Howard Seifert

photo neededIn hmolscience, Howard Stanley Seifert (1911-1977) was an American aeronautics physicist noted, in human thermodynamics, for his 1960 to 1961 objections to Robert Lindsey’s 1859 thermodynamic imperative.

In 1961, Seifert, in his “Can We Decrease Our Entropy?”, took issue, in a manner possibly similar to Alexander Pope's "should gravity cease when we go by" assertion, with American physicist Robert Lindsey’s 1859 thermodynamic imperative. [1] A lecture on this title was originally given by Seifert, at a luncheon on May 9th, 1960, to the American Rocket Society. [4] The following is a noted quote from Seifert’s article: [2]

“The first and second laws of thermodynamics are of course known to us as the ten commandments, and probably obeyed more consistently.”

In his article, in question of Lindsey’s second law based morality theory, that it is one’s moral responsibility to create order, Seifert notes that no one really knows or agrees on what constitutes “maximum order”; noting, for instance, that time and energy spent on creating a feather cut hairdo or a beehive, may not constitute maximum order in the view of the engineer. On this same question, Egyptian-born American physicist Jack Hokikian notes that sociologists may question the intrinsic value of a synthetic diamond making factory, while people in the streets outside the factory are starving. [2]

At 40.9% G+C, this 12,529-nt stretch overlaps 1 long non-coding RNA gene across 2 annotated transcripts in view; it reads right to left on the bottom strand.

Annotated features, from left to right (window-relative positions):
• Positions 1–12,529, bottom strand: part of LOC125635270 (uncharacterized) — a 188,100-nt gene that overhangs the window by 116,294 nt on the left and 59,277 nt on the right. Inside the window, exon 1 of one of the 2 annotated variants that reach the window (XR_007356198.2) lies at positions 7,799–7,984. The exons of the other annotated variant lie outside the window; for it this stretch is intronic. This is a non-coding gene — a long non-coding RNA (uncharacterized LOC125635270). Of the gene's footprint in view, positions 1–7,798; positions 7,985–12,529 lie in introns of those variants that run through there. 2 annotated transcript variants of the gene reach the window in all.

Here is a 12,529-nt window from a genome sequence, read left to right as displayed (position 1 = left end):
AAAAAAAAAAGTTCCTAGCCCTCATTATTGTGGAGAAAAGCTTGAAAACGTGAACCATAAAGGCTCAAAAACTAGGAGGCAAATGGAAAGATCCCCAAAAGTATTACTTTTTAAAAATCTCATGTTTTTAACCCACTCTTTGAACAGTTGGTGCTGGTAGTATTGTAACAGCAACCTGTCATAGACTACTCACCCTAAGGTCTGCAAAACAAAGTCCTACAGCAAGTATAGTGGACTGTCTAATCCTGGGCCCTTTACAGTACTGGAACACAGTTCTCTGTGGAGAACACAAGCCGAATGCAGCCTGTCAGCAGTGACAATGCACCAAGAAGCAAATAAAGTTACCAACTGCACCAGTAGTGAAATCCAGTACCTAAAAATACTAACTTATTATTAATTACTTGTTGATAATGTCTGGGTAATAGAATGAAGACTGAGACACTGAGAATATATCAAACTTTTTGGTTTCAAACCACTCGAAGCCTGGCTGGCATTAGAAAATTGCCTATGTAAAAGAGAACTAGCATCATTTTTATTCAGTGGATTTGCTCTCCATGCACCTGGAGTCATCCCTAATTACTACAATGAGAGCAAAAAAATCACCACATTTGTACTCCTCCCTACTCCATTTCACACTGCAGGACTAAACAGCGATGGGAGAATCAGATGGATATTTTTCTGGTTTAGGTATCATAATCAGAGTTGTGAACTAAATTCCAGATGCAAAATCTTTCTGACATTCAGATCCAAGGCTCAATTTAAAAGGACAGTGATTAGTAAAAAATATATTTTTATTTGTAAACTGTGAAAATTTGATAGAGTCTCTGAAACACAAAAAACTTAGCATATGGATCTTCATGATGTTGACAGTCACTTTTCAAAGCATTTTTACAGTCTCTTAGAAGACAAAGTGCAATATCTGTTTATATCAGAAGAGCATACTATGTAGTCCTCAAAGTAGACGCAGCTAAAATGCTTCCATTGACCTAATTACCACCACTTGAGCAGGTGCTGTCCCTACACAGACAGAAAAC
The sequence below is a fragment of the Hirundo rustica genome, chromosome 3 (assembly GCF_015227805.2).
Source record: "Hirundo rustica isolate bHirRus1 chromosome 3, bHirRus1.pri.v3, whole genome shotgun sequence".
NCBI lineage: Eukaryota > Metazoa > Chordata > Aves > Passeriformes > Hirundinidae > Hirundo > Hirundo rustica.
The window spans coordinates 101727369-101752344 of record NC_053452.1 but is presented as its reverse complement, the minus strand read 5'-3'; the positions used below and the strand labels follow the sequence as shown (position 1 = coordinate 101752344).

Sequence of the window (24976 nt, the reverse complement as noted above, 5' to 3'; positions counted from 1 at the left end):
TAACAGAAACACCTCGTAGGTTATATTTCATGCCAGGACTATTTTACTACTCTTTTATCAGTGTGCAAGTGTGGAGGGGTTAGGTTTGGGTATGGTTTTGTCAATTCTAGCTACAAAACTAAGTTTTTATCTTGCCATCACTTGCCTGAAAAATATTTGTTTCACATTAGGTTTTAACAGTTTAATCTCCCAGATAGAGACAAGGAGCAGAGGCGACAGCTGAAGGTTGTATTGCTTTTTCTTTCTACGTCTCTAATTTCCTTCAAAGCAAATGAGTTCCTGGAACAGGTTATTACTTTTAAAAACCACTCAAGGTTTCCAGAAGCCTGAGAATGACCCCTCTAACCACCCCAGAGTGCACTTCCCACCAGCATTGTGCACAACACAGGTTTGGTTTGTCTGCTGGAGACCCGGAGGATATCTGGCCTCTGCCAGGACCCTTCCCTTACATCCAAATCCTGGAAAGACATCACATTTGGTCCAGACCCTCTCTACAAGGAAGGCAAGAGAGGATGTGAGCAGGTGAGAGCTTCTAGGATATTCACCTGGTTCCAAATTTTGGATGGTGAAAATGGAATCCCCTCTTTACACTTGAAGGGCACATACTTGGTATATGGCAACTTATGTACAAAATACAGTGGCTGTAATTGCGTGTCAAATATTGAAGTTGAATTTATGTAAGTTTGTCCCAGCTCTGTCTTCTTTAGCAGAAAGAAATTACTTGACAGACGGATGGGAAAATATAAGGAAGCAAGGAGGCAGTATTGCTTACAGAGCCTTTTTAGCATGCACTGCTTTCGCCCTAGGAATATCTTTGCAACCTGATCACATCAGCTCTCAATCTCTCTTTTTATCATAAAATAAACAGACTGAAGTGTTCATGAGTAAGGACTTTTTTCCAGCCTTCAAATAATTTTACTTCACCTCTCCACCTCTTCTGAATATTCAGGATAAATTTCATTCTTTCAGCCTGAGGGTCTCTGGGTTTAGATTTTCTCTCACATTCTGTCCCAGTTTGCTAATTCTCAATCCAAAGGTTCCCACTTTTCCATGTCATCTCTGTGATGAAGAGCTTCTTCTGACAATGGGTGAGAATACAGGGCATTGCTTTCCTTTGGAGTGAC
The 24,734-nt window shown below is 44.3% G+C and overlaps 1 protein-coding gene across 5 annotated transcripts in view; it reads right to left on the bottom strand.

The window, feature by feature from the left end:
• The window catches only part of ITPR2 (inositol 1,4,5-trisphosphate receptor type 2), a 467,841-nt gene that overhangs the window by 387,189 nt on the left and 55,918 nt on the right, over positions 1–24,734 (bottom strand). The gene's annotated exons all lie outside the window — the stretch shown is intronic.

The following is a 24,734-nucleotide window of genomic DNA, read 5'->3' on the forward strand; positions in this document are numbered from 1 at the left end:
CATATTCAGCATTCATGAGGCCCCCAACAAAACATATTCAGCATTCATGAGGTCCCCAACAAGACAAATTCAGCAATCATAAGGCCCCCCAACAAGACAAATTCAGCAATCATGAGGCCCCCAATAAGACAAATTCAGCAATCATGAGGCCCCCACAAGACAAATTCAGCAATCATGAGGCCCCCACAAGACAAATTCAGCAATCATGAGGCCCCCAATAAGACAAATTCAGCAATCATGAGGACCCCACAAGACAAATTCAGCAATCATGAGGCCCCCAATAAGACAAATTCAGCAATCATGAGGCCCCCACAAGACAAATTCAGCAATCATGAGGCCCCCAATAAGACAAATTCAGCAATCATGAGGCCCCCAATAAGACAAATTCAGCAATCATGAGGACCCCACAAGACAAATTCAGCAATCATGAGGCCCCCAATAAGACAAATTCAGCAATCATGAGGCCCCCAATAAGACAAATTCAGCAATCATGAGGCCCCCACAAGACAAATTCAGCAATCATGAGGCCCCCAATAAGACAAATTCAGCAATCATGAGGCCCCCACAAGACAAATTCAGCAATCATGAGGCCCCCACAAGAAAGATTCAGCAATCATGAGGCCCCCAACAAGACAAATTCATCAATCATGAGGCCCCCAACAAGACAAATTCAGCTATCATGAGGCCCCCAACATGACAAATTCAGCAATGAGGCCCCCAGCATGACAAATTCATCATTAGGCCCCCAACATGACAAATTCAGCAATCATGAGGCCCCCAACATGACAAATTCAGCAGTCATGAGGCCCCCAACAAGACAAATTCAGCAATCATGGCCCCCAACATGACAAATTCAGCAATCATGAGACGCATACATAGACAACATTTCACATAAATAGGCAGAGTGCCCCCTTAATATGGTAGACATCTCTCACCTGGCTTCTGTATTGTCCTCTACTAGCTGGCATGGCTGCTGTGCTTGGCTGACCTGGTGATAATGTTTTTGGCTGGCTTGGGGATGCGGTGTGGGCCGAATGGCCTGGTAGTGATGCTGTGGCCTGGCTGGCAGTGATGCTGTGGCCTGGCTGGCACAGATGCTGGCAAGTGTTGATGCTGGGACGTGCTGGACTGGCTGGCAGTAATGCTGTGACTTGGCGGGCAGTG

Seifert completed his BS and MS in physics at Carnegie Institute of Technology, after which he transferred to the California Institute of Technology to complete his PhD. in physics. His early postdoctoral experience included a position as Associate Professor of Physics at Kalamazoo College in Michigan for a period of two years, from which he went to the Westinghouse Corporation as a research physicist for another two years. In 1942, Seifert joined the Jet Propulsion Laboratory at the California Institute of Technology and entered the field of rocket propulsion that was to become his specialty. Seifert was a professor of aeronautics and astronautics at Stanford from 1960 to 1976. He also directed the Physical Sciences Laboratory at the United Aircraft Corporation (1960-65) and was president of the American Rocket Society (1960). [3]

1. Seifert, Howard S. (1961). “Can We Decrease Our Entropy?” (abs), American Scientist, Summer-June, 124A.
2. Hokikian, Jack. (2002). The Science of Disorder: Understanding the Complexity, Uncertainty, and Pollution in Our World (pg. 229, 232). Los Feliz Publishing.
3.(a) Bershader, Daniel, Chang, I-Dee, and Vincenti, Walter. (date). “Memorial Resolution: Howard Stanley Seifert (1911-1977).” Stanford University.
(b) Guide to the Howard Seifert Papers, 1960-1977 – Stanford University Archives.
4. Anon. (1960) Western Aerospace (pg. 30). Western Aviation Magazine, Vol. 40.

External links
‚óŹ Seifert, Howard S. – WorldCat Identities.

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